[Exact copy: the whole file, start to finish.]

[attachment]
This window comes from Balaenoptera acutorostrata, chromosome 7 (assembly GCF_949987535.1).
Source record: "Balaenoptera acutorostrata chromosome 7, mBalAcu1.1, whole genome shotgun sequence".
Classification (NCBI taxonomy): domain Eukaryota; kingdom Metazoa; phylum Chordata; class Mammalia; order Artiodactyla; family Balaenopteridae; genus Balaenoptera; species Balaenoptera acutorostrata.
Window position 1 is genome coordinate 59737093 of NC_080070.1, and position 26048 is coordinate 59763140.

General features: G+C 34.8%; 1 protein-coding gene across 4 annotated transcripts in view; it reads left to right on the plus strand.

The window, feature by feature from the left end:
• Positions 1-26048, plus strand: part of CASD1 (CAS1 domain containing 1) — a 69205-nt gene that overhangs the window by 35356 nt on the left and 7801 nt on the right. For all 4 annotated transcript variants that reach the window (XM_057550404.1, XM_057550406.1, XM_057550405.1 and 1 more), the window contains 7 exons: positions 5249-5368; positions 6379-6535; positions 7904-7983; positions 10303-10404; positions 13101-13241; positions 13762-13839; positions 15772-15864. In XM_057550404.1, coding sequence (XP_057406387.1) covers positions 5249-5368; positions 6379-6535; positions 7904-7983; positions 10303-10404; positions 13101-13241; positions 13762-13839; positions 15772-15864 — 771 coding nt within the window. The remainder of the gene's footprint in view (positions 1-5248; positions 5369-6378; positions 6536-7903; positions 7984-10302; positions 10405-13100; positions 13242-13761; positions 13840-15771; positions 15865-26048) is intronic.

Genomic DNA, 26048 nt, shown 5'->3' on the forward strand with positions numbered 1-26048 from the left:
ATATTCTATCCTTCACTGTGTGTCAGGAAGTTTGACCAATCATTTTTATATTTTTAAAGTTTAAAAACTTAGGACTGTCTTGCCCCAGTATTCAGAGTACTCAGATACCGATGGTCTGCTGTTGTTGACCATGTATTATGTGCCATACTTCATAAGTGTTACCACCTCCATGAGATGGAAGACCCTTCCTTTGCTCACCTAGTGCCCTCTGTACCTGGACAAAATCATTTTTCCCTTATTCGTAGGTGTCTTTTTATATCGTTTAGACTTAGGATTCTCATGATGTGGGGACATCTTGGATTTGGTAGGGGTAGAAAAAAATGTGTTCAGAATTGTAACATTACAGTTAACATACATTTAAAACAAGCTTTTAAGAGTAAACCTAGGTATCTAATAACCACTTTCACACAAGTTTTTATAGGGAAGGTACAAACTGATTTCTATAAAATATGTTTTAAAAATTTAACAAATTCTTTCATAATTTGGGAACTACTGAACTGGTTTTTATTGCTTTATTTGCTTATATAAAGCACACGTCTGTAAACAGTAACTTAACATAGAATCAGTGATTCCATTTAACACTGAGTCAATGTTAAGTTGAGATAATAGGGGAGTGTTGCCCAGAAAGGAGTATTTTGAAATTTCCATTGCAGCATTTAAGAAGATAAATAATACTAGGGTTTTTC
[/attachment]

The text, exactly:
This window comes from Balaenoptera acutorostrata, chromosome 7 (assembly GCF_949987535.1).
Source record: "Balaenoptera acutorostrata chromosome 7, mBalAcu1.1, whole genome shotgun sequence".
Classification (NCBI taxonomy): domain Eukaryota; kingdom Metazoa; phylum Chordata; class Mammalia; order Artiodactyla; family Balaenopteridae; genus Balaenoptera; species Balaenoptera acutorostrata.
Window position 1 is genome coordinate 59737093 of NC_080070.1, and position 26048 is coordinate 59763140.

General features: G+C 34.8%; 1 protein-coding gene across 4 annotated transcripts in view; it reads left to right on the plus strand.

The window, feature by feature from the left end:
• Positions 1-26048, plus strand: part of CASD1 (CAS1 domain containing 1) — a 69205-nt gene that overhangs the window by 35356 nt on the left and 7801 nt on the right. For all 4 annotated transcript variants that reach the window (XM_057550404.1, XM_057550406.1, XM_057550405.1 and 1 more), the window contains 7 exons: positions 5249-5368; positions 6379-6535; positions 7904-7983; positions 10303-10404; positions 13101-13241; positions 13762-13839; positions 15772-15864. In XM_057550404.1, coding sequence (XP_057406387.1) covers positions 5249-5368; positions 6379-6535; positions 7904-7983; positions 10303-10404; positions 13101-13241; positions 13762-13839; positions 15772-15864 — 771 coding nt within the window. The remainder of the gene's footprint in view (positions 1-5248; positions 5369-6378; positions 6536-7903; positions 7984-10302; positions 10405-13100; positions 13242-13761; positions 13840-15771; positions 15865-26048) is intronic.

Genomic DNA, 26048 nt, shown 5'->3' on the forward strand with positions numbered 1-26048 from the left:
ATATTCTATCCTTCACTGTGTGTCAGGAAGTTTGACCAATCATTTTTATATTTTTAAAGTTTAAAAACTTAGGACTGTCTTGCCCCAGTATTCAGAGTACTCAGATACCGATGGTCTGCTGTTGTTGACCATGTATTATGTGCCATACTTCATAAGTGTTACCACCTCCATGAGATGGAAGACCCTTCCTTTGCTCACCTAGTGCCCTCTGTACCTGGACAAAATCATTTTTCCCTTATTCGTAGGTGTCTTTTTATATCGTTTAGACTTAGGATTCTCATGATGTGGGGACATCTTGGATTTGGTAGGGGTAGAAAAAAATGTGTTCAGAATTGTAACATTACAGTTAACATACATTTAAAACAAGCTTTTAAGAGTAAACCTAGGTATCTAATAACCACTTTCACACAAGTTTTTATAGGGAAGGTACAAACTGATTTCTATAAAATATGTTTTAAAAATTTAACAAATTCTTTCATAATTTGGGAACTACTGAACTGGTTTTTATTGCTTTATTTGCTTATATAAAGCACACGTCTGTAAACAGTAACTTAACATAGAATCAGTGATTCCATTTAACACTGAGTCAATGTTAAGTTGAGATAATAGGGGAGTGTTGCCCAGAAAGGAGTATTTTGAAATTTCCATTGCAGCATTTAAGAAGATAAATAATACTAGGGTTTTTC